Is political corruption in America getting worse these days? Not really!

Staff Writer
Mount Shasta Herald

For years now, polls have shown that Americans generally overestimate the trend of violent crime in this country.

A survey last year by the Pew Center, for example, showed that 56 of Americans thought gun crimes had increased in the past few decades. In reality, gun homicides had decreased by 39 percent, and non-fatal shootings had fallen by 69 percent.

This disconnect between perceptions and facts is largely attributable to popular culture and the news media. Violent crime is staple of TV dramas, and local newscasts are inclined to make a big deal of every crime they cover.

A similar situation pertains to public attitudes about political corruption. The problem is simply not as bad as most people think, as we see HERE:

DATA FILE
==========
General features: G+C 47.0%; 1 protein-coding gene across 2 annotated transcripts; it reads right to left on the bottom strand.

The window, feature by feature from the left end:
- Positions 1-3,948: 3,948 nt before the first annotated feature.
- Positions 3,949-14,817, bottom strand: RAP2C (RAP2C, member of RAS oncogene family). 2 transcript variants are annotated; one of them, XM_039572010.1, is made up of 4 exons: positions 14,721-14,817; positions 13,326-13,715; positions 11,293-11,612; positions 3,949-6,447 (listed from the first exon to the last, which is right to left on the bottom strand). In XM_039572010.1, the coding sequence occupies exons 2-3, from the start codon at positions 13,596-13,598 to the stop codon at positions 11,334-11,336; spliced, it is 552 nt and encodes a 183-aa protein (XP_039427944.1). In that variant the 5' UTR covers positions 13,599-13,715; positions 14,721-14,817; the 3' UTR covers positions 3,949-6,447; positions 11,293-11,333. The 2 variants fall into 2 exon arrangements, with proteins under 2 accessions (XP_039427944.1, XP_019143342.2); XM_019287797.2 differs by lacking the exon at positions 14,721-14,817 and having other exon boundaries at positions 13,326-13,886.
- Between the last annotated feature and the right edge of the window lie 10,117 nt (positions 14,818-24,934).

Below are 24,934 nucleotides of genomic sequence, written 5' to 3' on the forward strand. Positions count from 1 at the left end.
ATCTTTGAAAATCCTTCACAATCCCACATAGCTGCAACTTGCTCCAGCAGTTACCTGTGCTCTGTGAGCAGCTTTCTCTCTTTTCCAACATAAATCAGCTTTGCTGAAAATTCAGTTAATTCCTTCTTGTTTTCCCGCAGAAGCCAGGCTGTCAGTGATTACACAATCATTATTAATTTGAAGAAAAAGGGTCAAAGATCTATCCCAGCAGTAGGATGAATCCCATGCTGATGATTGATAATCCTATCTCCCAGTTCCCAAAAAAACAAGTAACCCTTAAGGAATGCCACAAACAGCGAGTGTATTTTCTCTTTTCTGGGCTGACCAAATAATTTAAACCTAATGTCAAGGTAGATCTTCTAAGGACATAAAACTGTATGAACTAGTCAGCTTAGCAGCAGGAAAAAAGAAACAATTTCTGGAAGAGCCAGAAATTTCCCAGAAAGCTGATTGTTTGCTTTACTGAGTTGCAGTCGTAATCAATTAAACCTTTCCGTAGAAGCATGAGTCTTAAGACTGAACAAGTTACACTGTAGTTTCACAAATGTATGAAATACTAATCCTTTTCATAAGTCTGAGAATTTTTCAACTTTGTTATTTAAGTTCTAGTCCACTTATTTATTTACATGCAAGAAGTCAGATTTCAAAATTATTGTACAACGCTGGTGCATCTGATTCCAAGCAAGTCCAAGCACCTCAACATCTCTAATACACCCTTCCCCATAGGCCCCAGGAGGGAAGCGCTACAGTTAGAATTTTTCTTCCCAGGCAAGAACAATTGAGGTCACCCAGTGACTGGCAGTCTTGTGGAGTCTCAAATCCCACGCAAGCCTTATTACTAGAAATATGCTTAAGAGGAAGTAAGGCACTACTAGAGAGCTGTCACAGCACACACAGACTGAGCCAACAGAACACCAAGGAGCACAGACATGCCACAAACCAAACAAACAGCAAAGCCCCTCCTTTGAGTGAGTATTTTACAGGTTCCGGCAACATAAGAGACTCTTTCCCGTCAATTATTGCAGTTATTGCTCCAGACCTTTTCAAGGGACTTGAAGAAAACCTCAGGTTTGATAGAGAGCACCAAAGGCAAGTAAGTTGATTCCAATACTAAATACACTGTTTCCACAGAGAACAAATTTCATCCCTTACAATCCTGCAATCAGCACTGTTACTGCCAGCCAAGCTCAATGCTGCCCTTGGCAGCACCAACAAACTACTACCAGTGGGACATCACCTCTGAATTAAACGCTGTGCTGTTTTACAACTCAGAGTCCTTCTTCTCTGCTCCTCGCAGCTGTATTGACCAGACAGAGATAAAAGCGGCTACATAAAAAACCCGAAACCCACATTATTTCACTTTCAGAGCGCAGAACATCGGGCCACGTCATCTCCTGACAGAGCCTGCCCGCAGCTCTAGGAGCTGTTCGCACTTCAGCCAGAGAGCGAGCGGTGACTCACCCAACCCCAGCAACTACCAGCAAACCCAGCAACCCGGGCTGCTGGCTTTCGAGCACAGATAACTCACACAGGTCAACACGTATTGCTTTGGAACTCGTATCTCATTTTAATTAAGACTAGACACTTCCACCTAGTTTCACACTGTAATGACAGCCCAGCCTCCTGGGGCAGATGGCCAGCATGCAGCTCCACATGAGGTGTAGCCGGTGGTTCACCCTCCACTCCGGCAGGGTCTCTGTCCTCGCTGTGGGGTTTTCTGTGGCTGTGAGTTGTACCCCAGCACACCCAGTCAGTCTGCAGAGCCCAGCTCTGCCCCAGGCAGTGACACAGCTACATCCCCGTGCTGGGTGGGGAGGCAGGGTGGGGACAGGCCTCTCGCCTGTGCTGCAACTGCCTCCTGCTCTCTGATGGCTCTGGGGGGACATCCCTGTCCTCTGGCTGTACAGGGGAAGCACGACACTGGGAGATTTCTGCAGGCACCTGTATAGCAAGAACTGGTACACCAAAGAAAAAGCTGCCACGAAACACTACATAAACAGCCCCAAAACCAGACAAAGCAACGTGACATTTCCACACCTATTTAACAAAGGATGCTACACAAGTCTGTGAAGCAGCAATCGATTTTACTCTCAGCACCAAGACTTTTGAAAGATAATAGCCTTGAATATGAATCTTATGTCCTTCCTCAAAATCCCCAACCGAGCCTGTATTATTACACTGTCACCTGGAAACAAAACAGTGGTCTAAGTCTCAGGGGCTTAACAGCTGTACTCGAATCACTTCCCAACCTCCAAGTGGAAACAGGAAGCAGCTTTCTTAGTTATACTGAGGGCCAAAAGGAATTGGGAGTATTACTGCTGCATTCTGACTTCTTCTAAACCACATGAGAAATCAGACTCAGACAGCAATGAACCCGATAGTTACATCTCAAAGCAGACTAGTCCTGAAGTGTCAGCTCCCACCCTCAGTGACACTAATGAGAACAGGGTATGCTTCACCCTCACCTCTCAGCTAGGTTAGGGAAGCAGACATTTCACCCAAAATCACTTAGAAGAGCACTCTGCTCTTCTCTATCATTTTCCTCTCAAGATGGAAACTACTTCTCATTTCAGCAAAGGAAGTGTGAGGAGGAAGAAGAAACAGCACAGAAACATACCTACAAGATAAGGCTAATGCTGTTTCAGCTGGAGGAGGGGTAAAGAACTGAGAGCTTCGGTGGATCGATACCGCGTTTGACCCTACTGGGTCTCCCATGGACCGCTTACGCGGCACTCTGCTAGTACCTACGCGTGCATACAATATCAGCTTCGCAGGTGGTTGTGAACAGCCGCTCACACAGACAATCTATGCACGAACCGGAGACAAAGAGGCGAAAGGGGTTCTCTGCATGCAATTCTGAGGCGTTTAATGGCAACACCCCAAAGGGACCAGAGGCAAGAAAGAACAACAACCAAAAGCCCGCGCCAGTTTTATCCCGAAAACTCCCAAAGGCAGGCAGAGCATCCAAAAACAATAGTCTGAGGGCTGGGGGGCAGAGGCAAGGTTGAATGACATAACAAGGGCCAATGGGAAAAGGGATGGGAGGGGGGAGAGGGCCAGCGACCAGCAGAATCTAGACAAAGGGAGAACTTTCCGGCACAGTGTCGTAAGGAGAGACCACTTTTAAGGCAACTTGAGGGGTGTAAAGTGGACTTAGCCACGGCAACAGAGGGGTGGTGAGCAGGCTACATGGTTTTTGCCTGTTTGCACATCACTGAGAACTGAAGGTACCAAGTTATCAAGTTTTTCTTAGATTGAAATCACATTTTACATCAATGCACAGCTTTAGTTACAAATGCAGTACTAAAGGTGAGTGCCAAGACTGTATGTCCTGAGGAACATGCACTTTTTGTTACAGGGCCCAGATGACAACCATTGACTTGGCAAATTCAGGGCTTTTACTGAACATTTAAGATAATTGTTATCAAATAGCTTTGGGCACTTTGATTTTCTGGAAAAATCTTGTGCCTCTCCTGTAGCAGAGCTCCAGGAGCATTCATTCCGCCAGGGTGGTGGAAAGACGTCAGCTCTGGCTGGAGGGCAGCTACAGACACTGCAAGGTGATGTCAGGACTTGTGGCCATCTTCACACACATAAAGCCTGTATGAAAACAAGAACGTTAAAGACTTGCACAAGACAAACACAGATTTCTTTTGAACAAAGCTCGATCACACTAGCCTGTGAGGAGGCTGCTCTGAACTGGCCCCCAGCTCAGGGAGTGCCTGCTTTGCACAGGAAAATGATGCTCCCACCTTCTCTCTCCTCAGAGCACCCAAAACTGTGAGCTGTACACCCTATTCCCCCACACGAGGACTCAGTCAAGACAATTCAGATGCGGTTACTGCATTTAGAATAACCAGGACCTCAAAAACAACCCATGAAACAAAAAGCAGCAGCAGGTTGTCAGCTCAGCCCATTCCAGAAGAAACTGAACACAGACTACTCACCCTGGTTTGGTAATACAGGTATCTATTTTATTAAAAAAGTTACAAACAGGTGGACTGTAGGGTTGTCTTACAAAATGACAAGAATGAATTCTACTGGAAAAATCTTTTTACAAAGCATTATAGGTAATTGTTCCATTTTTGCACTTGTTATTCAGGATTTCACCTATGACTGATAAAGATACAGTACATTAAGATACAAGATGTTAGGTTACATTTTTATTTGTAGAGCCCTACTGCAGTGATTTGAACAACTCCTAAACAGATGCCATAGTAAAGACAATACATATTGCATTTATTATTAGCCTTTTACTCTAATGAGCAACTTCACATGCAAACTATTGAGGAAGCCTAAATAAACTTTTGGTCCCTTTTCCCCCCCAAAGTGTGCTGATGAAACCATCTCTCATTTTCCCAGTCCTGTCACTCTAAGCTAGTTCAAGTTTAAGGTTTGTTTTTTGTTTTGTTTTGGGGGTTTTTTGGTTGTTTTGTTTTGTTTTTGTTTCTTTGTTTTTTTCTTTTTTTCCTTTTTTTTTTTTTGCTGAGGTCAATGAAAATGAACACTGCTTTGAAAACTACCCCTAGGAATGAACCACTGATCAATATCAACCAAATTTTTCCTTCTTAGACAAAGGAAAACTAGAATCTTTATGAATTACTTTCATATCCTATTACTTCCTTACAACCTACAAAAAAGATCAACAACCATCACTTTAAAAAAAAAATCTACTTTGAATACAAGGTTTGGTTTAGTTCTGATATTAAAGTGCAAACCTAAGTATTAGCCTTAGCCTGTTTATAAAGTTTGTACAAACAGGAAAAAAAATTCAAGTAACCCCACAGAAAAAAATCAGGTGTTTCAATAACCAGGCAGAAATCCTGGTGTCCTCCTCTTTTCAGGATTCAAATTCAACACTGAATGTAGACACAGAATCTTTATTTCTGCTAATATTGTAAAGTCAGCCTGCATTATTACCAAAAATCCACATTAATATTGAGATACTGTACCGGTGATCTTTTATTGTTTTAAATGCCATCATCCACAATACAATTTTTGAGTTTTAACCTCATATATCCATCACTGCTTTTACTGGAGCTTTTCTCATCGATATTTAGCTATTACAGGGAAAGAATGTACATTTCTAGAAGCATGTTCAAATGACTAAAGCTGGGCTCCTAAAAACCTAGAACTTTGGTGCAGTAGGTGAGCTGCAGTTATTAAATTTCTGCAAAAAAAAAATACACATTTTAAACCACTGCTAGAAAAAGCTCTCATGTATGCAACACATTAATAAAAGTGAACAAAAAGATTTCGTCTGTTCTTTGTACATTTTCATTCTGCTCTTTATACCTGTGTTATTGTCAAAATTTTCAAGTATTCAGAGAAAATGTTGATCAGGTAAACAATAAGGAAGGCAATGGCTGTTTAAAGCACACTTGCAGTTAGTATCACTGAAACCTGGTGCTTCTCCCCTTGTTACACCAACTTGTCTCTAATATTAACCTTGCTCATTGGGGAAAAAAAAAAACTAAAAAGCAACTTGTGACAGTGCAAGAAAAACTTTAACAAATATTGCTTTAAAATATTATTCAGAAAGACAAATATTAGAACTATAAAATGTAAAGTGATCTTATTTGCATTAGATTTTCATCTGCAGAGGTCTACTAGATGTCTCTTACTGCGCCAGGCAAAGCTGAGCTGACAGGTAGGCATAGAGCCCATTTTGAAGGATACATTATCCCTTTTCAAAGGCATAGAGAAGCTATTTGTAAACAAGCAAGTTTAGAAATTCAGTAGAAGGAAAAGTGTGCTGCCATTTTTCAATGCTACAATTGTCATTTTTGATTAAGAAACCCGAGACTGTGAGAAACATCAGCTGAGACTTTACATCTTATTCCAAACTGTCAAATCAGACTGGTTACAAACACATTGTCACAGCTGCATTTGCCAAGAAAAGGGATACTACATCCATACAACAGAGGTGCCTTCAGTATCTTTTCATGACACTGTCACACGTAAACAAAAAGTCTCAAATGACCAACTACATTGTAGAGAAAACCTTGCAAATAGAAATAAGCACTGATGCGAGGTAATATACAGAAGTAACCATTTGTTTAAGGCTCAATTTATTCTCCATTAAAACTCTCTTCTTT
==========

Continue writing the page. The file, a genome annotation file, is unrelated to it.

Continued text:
It may seem that corruption in American politics is on the rise.

The public sees it that way. According to Gallup, Americans think that political corruption has become more widespread over the past several years.

And yet the best data we have on political corruption doesn’t bear that out. The Public Integrity Section of the Justice Department reports statistics on corruption cases to Congress every year, and although it might be a stretch to say that the country has gotten less corrupt over time, the problem certainly hasn’t grown…

[I]t’s safest to conclude that the level of corruption has stayed about the same over the past 20 years.